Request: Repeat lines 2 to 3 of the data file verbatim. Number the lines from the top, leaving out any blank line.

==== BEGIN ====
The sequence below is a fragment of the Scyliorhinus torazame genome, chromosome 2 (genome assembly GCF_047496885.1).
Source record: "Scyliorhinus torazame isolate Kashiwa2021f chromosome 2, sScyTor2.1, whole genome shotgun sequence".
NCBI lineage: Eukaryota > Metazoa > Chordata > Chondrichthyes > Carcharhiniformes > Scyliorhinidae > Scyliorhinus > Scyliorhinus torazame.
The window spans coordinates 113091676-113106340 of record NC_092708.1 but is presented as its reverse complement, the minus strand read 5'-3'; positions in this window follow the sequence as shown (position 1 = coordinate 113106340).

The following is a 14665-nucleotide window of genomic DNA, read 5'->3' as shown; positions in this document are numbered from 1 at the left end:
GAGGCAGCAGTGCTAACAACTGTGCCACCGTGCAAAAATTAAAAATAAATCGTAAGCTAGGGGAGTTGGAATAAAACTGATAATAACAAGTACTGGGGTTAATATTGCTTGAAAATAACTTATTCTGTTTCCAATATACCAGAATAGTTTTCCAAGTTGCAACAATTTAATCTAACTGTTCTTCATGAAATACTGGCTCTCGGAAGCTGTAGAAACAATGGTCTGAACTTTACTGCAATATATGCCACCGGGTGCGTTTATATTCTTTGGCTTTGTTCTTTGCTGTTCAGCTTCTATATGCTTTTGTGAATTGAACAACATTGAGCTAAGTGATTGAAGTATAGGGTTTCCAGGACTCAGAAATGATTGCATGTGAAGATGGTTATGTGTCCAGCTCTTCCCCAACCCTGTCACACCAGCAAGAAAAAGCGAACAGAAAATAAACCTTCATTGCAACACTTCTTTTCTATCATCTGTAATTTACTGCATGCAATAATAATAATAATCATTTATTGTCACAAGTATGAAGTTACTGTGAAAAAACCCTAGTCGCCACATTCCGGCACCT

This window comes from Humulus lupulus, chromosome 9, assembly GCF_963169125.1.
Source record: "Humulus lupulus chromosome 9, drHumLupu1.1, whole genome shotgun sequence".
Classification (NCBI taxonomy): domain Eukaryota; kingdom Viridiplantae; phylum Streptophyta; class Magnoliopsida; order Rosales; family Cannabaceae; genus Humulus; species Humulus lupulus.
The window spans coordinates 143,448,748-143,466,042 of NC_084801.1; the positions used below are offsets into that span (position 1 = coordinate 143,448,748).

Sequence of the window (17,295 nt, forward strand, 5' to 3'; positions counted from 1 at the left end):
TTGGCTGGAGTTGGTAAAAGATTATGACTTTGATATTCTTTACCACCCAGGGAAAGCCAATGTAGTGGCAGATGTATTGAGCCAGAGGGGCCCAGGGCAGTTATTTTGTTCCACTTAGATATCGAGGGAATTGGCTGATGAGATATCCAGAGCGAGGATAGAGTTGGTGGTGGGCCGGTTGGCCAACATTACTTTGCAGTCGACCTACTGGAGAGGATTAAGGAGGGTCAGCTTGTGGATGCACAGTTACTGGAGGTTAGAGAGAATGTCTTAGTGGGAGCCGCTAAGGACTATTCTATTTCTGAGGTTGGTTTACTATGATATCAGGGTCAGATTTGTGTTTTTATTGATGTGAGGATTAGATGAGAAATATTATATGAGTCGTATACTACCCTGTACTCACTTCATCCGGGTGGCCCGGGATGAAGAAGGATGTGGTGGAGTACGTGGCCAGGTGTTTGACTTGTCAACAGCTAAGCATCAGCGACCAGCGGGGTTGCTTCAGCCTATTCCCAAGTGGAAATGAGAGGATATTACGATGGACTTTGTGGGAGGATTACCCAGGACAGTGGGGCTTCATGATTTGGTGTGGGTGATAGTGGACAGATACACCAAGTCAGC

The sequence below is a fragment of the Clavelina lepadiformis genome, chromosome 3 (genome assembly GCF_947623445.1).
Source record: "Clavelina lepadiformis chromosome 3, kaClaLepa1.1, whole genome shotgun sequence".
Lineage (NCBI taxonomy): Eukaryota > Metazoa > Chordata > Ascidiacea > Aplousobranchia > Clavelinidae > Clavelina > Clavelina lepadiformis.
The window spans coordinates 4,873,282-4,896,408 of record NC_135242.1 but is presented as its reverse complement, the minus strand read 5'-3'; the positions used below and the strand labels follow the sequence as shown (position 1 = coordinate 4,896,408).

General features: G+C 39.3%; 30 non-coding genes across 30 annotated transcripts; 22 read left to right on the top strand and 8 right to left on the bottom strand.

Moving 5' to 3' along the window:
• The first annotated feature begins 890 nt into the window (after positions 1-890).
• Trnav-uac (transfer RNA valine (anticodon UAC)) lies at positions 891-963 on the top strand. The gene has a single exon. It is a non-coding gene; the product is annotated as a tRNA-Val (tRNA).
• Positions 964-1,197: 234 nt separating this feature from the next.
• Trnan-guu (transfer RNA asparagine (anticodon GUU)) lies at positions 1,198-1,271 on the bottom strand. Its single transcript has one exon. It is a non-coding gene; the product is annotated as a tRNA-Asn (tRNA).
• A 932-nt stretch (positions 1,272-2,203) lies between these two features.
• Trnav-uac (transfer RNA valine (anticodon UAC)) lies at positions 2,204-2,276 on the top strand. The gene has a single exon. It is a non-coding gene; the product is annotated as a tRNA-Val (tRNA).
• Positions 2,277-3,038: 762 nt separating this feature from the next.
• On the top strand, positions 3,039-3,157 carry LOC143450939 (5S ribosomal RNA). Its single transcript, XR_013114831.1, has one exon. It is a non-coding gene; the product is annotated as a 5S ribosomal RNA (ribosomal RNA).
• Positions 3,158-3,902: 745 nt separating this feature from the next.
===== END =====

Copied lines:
Source record: "Scyliorhinus torazame isolate Kashiwa2021f chromosome 2, sScyTor2.1, whole genome shotgun sequence".
NCBI lineage: Eukaryota > Metazoa > Chordata > Chondrichthyes > Carcharhiniformes > Scyliorhinidae > Scyliorhinus > Scyliorhinus torazame.